Bella Vista has redone some of its bunkers with steeper slopes, so the staff must now mow around them differently. In the last two years, the property started leasing deck mowers that can be used on steep slopes and slide in one direction or another. This year, Bella Vista also bought a new slope mower that offers features such as all-wheel drive, downhill braking, a wide stance, a low center of gravity, and a weight transfer system that improves traction.
“In the past, we used weed eaters on steep slopes,” reports Ihms. “We didn’t [maintain those slopes] as often, because it took a lot more labor and time.”
The Bella Vista property has a lot of bridges and roads to cross, and the staff also receives training to mow wet or flooded spots. Five of its golf courses are prone to flooding, Ihms says, and the property has experienced three “100-year” floods in the last seven years.
“Floods cause silt on slopes, which make them slippery, and mowers can get in an awkward position if you turn them too sharply,” Ihms notes.
The course maintenance staff at Chautauqua GC adjusts its mowing practices for tournaments such as the National Junior College Athletic Association’s Men’s Division III National Championships, which has been held on the property’s Lake Course since 2000. With a field that averages 95 golfers, the tournament attracts team and individual qualifiers from community and two-year colleges across the country for the 72-hole competition each June. To prepare for the tournament, the grounds crew will step up its mowing frequency and use more growth regulators and fertilizer.
Typically, Chautauqua’s maintenance staff mows the greens five days a week and rolls them on the other two days. Fairways are mowed twice a week, and tees and aprons three times a week. Depending on growth, the rough and greens surrounds are mowed once a week.
The staff lowers the height of cut to increase the greens speed during tournaments. However, Burlingame adds, “We try to maintain the course like we always do.”
If the turf shows signs of stress, the Chautauqua crew reduces the frequency of mowing and raises the height of cut. “We get stress, but not for the length of time that other places get it,” explains Burlingame.
Because The Cape Club maintains its golf course like a private club, Deasy says there is no difference between day-to-day play and tournaments, other than rolling the greens to increase speed if necessary.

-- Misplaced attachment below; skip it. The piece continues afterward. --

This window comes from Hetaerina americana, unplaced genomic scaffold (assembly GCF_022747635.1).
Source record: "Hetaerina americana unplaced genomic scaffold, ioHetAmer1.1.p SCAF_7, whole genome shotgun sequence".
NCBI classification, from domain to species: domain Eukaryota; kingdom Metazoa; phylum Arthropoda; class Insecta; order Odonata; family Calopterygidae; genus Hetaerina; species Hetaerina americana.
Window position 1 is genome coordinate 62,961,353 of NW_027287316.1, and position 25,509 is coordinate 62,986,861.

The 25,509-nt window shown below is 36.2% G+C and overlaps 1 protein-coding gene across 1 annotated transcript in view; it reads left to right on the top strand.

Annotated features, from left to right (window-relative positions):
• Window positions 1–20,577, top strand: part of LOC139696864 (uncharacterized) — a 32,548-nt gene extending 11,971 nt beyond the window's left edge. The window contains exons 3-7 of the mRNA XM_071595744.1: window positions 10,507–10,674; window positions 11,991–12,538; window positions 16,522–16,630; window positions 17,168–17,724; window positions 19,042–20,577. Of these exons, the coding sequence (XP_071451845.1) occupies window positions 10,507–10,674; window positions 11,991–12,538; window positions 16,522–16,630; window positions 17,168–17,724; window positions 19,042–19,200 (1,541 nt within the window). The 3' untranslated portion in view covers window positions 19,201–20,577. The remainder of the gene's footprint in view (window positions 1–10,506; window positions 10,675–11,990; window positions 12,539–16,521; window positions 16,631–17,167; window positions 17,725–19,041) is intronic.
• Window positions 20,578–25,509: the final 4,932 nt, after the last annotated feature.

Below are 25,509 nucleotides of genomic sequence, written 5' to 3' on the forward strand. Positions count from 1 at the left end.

The Cape Club staff also makes no changes after aerification. However, notes Deasy, “During the spring we will mow at higher heights of cut and work the heights down to their desired height for the season. We do not mow if it is too wet, [and] we keep a watchful eye on the radar when severe weather or thunderstorms come in, to make sure our staff is at the shop under cover.”
Proper equipment maintenance is a key safety element as well—as are the mechanics and service technicians who play important behind-the-scenes roles for properties’ course-maintenance teams.
Bella Vista’s mechanics and service technicians keep track of any operational or safety issues with the property’s equipment. In addition, reports Ihms, “We are in the process of getting them on the equipment more often. This gives them a better understanding about why a superintendent or employee would be so adamant about something such as the quality of cut, or why we topdress greens. To them, that just ruins the cut on the mowers—but this gives them better appreciation and insight into what we’re trying to accomplish.”
After mowers have been used, a Bella Vista service technician checks for loose belts, to make sure that safety switches and backup cameras are working, and that mirrors are in place.
“If the equipment is maintained properly, it’s safe,” notes Ihms. “The area you’re mowing is the bigger concern.”
Burlingame looks for several features in his mowers, such as the quality of cut, user friendliness and price. To keep them in proper working order, Chautauqua’s equipment manager checks the quality of cut every day. Other routine maintenance duties include checking the tires and making sure the safety switches are working.
The Cape Club staff follows safety instructions for all of its equipment. Before use, all fluids, along with grease points, are checked.
“Safety and training is something we all need to continue to do more of,” says Ihms. “Safety is not something you can ignore.”
Protecting Their Turf
Grounds crew members can help protect the turf as well when they mow the golf course, and superintendents rely on their staff to bring attention to potential problems.
“Some employees report issues that they see on the golf courses when they’re mowing the turf,” notes Ihms. “An extra set of eyes is pretty important.”
In addition, he says, Bella Vista’s superintendents have more than a supervisory role. They also perform maintenance tasks such as changing cups and spraying greens, so they see turf conditions firsthand.
Burlingame also depends on crew members to give him feedback about golf course conditions. “I can’t see everything, so it’s nice to have their input,” he reveals. “Most of them have been here long enough to pick up on things, and a lot of them are golfers, so we can spot problems pretty quickly.”
Ditto for Deasy. “The majority of the staff is very observant, and they will notice areas where things are not the way they are supposed to be,” he says.